“Everybody remembers it now,” said Bobby Thomson. “But you have to understand the feeling between those teams. I didn’t think of the pennant — only that we beat the Dodgers.” 

Hodges: “I don’t believe it! I do not believe it! Bobby Thomson hit a line drive into the lower deck of the left-field stands, and the whole place is going crazy! The Giants Horace Stoneham is now a winner. The Giants won it by a score of 5 to 4, and they’re picking Bobby Thomson up and carrying him off the field!”

NOTE:
Before videotape, a film camera had to tape a TV screen or monitor to record, a process called kinescope. “Kinescopes were fuzzy and extremely bulky, so the networks of the 1950s saved almost nothing. Few even had a radio reel-to-reel recorder which were hard to carry around, so the average guy didn’t have one. However, In Brooklyn, restaurant waiter Laurence Goldberg did. Goldberg was a New York  Giant fan from the time he was 8 years old. Having to leave for work in Manhattan, he had his mother, Sylvia, hit the “record” button in the bottom of the ninth with one out and Whitey Lockman at bat, the score now 4 to 2 Brooklyn.
Lockman doubles. The Giants now have men on second and third base. Bobby Thomson comes to the plate, and the rest is history!
 Ultimately, Larry Goldberg communicated with Russ Hodges about his tape recording. Hodges sent Goldberg $10 to use his borrowed copy to record a Christmas gift for friends. That fall sponsor Chesterfield cigarettes released a record of “the most exciting moment in baseball history.”

The National Recording Registry chose announcer Russ Hodges’ call of the 1951 National League tiebreaker between the New York Giants and the Brooklyn Dodgers for inclusion in their archive of iconic American sounds.
Courtesy National Baseball Hall of Fame and Museum.

Why so memorable: 
Russ Hodges’ “The Shot Heard ’Round the World.” 

At the time, Dodgers-Giants forged sport’s greatest rivalry, yearly playing 22 games against each other, radio and TV broadcasting through The City. America was the world’s post-war colossus, perhaps baseball never meaning more. What made the moment wonderwork was the Giants announcer’s call.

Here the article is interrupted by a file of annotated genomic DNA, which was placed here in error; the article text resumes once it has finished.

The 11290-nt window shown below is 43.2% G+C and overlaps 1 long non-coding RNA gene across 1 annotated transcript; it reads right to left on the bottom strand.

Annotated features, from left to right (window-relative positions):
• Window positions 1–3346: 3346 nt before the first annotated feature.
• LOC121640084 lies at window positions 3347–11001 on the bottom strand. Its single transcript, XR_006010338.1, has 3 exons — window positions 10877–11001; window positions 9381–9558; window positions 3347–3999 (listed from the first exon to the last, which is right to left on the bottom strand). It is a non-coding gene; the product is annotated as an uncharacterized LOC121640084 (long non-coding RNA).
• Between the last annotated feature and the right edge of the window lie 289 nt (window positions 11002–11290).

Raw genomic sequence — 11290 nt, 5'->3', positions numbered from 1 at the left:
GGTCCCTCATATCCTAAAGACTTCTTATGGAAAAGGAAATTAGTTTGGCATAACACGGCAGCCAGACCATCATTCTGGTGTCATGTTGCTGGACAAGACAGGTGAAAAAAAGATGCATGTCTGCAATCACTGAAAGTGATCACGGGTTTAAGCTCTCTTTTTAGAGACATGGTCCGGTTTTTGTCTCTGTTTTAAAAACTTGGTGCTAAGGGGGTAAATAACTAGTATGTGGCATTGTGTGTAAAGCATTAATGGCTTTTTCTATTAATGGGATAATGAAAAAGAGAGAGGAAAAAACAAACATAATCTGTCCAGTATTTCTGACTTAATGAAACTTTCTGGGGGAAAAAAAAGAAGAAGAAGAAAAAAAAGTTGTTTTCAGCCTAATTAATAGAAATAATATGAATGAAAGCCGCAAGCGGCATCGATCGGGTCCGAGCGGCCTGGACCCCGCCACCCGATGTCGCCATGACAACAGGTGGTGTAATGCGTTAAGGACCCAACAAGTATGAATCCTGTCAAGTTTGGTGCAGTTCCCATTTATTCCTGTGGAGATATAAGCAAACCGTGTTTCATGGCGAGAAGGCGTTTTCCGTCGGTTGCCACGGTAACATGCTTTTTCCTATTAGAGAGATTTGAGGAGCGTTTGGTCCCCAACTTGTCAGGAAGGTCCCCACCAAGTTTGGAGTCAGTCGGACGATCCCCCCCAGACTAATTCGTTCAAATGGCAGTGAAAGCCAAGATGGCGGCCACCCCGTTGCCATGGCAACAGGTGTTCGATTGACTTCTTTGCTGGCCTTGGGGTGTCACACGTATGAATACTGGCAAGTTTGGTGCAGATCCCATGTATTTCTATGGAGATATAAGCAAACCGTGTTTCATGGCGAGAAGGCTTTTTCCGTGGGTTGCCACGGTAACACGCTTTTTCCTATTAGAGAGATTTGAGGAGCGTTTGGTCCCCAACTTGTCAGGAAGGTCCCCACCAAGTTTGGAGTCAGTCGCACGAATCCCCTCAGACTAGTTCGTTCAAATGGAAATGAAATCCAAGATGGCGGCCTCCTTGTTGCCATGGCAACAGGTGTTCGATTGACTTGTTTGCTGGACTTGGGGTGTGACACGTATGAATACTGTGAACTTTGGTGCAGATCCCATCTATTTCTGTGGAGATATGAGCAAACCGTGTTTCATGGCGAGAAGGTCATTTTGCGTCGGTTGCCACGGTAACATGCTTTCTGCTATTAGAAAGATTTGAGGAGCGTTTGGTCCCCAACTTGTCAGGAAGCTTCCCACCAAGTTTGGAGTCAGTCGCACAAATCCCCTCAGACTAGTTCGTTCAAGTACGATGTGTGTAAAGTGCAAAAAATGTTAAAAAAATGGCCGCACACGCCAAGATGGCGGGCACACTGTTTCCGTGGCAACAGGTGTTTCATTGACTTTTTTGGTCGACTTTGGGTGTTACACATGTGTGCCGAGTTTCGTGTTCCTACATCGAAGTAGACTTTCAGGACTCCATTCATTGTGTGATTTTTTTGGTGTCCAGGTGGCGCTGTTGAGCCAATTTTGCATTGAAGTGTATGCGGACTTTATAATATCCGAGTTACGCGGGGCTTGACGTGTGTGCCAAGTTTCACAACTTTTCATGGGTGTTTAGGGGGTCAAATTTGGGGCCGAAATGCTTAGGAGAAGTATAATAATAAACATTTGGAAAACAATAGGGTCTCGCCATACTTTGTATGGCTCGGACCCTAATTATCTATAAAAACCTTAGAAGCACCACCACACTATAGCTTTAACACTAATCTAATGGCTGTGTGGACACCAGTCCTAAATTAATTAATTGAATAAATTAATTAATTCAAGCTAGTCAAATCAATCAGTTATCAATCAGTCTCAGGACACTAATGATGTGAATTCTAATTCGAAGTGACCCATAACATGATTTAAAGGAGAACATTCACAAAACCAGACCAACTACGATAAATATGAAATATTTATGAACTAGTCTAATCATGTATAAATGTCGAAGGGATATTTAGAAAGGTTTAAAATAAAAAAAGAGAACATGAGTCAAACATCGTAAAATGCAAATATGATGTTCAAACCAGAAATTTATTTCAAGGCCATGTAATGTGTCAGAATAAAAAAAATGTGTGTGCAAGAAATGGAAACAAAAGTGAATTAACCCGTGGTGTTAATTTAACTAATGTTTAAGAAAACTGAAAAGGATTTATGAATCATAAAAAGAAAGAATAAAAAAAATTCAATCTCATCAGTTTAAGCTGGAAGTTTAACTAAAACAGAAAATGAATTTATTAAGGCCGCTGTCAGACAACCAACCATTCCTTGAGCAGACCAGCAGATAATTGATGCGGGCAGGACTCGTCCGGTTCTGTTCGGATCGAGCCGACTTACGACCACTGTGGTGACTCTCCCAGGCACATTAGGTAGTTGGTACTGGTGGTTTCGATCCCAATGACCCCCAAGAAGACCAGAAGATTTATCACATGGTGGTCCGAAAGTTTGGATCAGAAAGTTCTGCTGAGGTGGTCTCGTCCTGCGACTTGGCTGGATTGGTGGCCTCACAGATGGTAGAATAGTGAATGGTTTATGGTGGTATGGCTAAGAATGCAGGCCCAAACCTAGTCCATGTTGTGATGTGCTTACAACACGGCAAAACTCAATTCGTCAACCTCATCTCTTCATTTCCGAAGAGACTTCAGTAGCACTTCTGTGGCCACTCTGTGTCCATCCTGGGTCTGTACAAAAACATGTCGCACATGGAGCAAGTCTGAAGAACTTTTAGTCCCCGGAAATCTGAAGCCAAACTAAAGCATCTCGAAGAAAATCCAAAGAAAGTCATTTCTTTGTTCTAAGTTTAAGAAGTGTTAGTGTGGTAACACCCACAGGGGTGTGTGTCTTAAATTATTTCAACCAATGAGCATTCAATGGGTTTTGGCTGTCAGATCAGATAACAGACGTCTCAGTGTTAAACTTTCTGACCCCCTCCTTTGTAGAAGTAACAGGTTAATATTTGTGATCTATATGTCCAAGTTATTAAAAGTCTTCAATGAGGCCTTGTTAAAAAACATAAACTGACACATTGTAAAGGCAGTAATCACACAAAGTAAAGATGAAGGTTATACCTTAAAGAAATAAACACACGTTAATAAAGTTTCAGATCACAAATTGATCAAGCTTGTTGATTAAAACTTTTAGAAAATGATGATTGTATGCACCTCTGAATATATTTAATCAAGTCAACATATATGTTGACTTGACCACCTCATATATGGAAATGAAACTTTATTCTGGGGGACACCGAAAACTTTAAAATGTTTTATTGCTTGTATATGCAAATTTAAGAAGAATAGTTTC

On August 13, Brooklyn led the National League by 13 and 1/2 games. By September 20 the Giants trailed by 6 with 7 left. The Dodgers fell behind, 6-1, rallying to win, 9-8, in 14 innings. Next day the best-of-three NL playoff began: “a world,” said Russ, “focused on our rivalry.” Even the Voice of the American League Yankees was transfixed. “Think of it,” said Voice Mel Allen. “Three New York teams out of the big leagues’ 16 remain. One’s already in the Series [his], the other two tied.” For years a red-blooded American could recite the script by rote. It is easy to see why.
The NL playoff became the then most widely aired event in radio and nascent TV history. Seven networks, five of them radio, did at least one game: the Mutual and Liberty Broadcasting system with announcer Gordon McClendon, Dodgers’ radio WMGM and Brooklyn Dodgers’ Re-created Network(s); Giants’ WMCA Radio; and CBS TV—the latter airing the first coast-to-coast network sports telecast for game one of the playoffs (October 1st), with Red Barber doing the play by play. With the playoff series moving the following day to the Giants’ home park, the Polo Grounds, NBC TV moved in to pick up the rights, negotiating directly with WPIX, New York, which had carried the Giant’s home schedule all year. CBS TV held on to westbound relay until 3 pm and NBC broadcast the game from 3:00pm to conclusion. It was necessary for the two networks to swap time each day to permit their carrying the full game which started at 1:30pm.  

On October 3, 1951 Russ Hodges did play by play on NBC TV for innings four, five and six, and Ernie Harwell did play by play on NBC TV for innings one, two, three, seven, eight and nine. New York Giant’s  Ernie Harwell alternated calling  balls and strikes with partner Russ Hodges on WMCA Radio. Harwell called innings four, five and six. Russ Hodges called balls and strikes for innings one, two and three, and then for innings seven, eight and nine.